Although non-farm enterprises are
ubiquitous in rural Sub-Saharan Africa, little is yet known
about them. The motivation for households to operate
enterprises, how ... Show More +productive they are, and why they exit the
market are neglected questions. Drawing on the Living
Standards Measurement Study -- Integrated Surveys on
Agriculture and using discrete choice, selection model and
panel data estimators, this paper provide answers using data
from Ethiopia, Niger, Nigeria, Malawi, Tanzania, and Uganda.
The necessity to cope following shocks, seasonality in
agriculture, and household size can push rural households
into operating a non-farm enterprise. Households are also
pulled into entrepreneurship to exploit opportunities.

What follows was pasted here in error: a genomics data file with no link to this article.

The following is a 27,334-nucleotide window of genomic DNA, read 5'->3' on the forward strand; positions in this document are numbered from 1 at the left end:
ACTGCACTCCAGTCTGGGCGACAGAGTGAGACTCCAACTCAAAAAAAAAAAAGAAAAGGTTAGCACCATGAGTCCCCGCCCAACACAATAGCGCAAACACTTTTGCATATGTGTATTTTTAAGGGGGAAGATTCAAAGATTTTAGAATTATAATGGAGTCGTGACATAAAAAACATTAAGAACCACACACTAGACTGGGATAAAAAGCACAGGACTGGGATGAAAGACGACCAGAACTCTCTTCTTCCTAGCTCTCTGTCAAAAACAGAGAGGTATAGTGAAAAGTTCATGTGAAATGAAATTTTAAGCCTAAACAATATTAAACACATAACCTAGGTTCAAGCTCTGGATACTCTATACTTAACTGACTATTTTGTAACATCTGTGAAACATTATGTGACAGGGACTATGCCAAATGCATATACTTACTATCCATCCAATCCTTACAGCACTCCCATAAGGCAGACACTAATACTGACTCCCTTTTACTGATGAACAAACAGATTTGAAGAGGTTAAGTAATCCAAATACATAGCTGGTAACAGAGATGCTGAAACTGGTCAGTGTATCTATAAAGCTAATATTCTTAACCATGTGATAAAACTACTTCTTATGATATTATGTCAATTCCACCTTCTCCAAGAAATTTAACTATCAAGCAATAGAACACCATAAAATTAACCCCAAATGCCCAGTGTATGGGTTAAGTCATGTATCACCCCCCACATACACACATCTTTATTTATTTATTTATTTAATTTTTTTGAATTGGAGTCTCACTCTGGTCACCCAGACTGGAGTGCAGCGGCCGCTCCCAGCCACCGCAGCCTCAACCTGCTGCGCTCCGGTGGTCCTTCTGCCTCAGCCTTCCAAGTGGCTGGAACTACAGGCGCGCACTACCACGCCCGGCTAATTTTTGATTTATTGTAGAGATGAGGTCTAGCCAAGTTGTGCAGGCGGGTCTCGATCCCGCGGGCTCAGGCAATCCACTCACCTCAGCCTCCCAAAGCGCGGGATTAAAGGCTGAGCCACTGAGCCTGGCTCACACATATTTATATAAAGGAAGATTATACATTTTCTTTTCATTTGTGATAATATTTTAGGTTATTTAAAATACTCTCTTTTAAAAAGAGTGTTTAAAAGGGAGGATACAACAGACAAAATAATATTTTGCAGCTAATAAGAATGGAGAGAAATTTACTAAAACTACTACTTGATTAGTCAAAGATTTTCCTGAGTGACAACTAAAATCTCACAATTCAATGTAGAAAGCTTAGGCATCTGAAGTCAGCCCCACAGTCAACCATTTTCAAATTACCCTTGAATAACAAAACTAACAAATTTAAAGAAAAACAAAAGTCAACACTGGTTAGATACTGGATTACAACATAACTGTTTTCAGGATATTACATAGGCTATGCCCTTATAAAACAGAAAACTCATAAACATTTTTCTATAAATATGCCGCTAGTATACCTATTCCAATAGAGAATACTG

Access to credit and markets, household wealth, and the
education and age of the household head are positively
associated with the likelihood of operating an enterprise.
The characteristics are also associated with the type of
business activity a household operates. Rural and
female-headed enterprises and enterprises with young
enterprise owners are less productive than urban and
male-owned enterprises and enterprises with older owners.
Shocks have a negative association with enterprise operation
and productivity and a large share of rural enterprises does
not operate continuously over a year. Enterprises cease
operations because of low profits, a lack of finance, or the
effects of idiosyncratic shocks. Overall the findings are
indicative that rural enterprises are "small businesses
in a big continent" where large distances, rural
isolation, low population density, and farming risks limit
productivity and growth. Show Less -